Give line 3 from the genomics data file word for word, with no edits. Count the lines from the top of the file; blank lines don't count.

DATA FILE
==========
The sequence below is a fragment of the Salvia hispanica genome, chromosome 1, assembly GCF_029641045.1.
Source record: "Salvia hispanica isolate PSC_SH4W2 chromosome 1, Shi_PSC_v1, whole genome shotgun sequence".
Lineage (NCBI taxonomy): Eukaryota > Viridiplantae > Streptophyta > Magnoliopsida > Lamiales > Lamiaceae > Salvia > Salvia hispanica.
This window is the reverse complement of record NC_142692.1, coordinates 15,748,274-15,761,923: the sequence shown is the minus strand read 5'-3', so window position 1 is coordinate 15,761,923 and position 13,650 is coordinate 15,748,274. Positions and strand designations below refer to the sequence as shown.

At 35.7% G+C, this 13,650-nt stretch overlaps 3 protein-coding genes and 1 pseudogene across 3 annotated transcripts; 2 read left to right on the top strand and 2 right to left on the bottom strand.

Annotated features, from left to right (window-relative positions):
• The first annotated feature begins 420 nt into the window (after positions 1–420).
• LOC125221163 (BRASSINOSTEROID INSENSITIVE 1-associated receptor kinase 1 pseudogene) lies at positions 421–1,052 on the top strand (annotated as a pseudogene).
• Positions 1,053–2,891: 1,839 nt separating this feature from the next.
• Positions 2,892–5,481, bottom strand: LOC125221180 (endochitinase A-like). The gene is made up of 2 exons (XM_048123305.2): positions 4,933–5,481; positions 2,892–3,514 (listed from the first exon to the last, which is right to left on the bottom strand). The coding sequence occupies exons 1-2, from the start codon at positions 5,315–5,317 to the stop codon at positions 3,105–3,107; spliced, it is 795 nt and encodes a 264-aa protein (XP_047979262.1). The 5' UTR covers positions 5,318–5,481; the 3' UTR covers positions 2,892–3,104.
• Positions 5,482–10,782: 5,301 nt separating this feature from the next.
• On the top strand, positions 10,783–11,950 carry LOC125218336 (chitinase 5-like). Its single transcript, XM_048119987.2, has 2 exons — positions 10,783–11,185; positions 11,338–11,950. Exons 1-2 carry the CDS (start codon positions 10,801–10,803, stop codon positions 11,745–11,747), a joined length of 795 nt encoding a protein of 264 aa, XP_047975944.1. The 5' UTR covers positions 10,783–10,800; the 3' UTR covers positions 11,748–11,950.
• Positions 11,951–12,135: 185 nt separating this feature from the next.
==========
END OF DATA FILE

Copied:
Lineage (NCBI taxonomy): Eukaryota > Viridiplantae > Streptophyta > Magnoliopsida > Lamiales > Lamiaceae > Salvia > Salvia hispanica.